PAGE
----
Growing up in South East London, little traces of Squeeze were scattered about over the decades: a friend's house used to belong to one of them, a local restaurant was the 'favourite' of another, members performed a benefit concert for a local school here, and composed a tribute to a Blackheath alleyway there. They are to South East London as Joy Division is to Manchester. If you don't like Squeeze, you have no business being here. Or anywhere.
Last night, supported by the excellent Turin Brakes, they played the Greenwich Summer Sessions at the old Naval College, so it was time for Brockley Central to pay homage.
In a suit and close-cropped hair, Glenn Tilbrook looks like Ray Winstone's kindlier brother, with a voice as strong and clear as it ever was. Chris Difford's voice is the perfect raspy compliment, but a little weak when he takes the lead - with the exception of his Cool for Cats, which was the show's stand out moment.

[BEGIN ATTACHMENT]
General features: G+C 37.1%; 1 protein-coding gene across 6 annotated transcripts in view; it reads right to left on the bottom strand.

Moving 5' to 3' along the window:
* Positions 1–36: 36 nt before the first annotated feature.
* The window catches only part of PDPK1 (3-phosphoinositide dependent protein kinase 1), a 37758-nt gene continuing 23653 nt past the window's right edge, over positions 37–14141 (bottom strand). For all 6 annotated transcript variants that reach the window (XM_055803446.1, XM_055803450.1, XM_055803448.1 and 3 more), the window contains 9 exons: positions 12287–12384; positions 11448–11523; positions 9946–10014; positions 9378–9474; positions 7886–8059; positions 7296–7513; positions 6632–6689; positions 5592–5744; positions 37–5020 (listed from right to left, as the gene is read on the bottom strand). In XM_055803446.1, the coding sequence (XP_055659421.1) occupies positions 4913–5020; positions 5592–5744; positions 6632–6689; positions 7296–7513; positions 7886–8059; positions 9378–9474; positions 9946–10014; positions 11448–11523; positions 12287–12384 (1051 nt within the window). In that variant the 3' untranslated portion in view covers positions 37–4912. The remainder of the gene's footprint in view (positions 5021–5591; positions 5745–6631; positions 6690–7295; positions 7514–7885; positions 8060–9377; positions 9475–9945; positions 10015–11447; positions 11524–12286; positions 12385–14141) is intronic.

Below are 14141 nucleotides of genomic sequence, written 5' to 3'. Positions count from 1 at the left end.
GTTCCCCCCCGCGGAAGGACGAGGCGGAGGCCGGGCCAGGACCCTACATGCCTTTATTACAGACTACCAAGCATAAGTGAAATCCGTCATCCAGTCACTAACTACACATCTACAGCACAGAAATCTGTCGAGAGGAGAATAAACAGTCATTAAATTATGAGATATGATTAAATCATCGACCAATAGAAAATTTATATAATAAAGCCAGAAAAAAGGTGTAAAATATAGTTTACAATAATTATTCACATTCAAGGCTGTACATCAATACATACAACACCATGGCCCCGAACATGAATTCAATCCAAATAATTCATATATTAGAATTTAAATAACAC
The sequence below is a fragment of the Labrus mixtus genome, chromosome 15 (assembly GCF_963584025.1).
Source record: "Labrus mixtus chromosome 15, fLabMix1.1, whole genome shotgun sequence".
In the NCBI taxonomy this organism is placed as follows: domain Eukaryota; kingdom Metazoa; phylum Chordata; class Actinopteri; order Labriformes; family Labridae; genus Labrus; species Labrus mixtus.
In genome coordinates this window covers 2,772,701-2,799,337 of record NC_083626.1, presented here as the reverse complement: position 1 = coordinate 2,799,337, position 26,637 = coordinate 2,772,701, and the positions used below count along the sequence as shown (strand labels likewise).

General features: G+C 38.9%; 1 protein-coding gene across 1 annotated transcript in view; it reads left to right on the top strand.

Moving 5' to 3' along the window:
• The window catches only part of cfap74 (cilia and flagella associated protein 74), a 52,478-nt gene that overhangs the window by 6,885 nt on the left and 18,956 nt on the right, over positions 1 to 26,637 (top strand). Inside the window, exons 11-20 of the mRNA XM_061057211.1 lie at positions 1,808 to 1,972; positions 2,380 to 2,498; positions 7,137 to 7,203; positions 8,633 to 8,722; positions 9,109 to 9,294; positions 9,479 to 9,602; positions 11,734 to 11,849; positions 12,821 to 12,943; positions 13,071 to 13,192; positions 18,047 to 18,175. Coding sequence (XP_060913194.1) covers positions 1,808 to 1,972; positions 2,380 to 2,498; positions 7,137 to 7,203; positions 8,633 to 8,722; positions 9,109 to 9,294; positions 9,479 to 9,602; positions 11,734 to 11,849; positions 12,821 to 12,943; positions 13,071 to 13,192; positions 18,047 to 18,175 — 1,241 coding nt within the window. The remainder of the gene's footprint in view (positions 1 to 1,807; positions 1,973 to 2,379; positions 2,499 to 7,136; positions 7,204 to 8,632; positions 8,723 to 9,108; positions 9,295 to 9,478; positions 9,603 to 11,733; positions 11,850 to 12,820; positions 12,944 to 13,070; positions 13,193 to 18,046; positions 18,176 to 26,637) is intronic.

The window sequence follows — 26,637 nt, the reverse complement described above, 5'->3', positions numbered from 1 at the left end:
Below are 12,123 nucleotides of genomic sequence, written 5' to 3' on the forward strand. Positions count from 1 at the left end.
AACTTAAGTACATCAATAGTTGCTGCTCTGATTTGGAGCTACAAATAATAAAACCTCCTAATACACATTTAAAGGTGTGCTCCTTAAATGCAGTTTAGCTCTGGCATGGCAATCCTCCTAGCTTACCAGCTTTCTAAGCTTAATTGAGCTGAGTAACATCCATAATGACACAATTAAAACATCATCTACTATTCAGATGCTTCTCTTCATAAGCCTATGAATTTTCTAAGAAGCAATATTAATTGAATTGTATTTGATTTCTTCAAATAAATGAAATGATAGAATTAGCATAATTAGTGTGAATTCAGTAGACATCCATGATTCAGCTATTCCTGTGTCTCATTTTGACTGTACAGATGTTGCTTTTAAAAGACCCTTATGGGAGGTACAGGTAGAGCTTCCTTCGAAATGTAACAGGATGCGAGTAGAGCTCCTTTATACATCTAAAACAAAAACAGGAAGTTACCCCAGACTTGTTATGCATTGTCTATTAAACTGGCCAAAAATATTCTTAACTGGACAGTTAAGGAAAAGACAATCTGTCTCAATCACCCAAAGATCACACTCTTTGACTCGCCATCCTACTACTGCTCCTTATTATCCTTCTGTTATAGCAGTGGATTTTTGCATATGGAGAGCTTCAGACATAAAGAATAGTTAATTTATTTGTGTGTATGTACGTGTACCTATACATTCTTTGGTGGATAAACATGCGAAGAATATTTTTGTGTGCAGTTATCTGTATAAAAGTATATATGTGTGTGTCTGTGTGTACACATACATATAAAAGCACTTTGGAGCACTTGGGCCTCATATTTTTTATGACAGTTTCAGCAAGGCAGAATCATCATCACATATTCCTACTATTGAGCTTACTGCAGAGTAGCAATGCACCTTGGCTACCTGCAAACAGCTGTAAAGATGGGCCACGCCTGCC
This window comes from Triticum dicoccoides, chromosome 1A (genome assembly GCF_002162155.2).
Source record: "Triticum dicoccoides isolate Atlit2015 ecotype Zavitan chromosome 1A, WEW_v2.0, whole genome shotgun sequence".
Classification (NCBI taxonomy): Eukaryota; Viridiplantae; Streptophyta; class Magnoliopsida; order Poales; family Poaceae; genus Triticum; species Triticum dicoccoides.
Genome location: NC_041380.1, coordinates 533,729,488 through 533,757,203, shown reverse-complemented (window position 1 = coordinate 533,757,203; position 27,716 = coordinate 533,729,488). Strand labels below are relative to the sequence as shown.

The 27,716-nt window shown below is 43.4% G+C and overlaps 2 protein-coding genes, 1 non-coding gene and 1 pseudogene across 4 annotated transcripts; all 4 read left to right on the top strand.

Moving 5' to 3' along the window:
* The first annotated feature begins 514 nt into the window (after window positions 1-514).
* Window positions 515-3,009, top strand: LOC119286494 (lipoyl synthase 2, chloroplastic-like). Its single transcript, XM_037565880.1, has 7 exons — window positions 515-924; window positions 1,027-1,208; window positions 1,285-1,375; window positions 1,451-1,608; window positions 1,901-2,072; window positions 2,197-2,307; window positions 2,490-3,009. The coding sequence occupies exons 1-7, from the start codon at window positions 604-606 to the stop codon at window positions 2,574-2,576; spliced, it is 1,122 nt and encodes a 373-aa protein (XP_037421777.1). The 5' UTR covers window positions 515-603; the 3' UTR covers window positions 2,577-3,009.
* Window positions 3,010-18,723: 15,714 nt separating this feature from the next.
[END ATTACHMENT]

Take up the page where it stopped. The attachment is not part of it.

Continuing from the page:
The crowd, in beautifully-lit surroundings that would make an Oxford May Ball weep, was, as one BC tweeter put it, "the most civilised I have ever seen" except during Take Me I'm Yours, when middle aged women in sensible shoes became maenads and the area in front of stage where a mosh pit should be became an erotic swirl of fleece tops and grown-up hair cuts. Hipsters who'd come to pay their respects to Squeeze stood and marvelled.
During the week, Mark Ronson proved the venue was perfect for a wake. Last night, Squeeze showed it works just as well for a homecoming.
Members of the band return for a concert on Sunday called Songs in the Key of London, doors open at 17.30pm.